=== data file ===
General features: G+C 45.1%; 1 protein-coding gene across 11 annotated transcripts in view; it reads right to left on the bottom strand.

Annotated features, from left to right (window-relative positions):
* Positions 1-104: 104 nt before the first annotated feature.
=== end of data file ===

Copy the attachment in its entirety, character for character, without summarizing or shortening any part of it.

General features: G+C 45.1%; 1 protein-coding gene across 11 annotated transcripts in view; it reads right to left on the bottom strand.

Annotated features, from left to right (window-relative positions):
* Positions 1-104: 104 nt before the first annotated feature.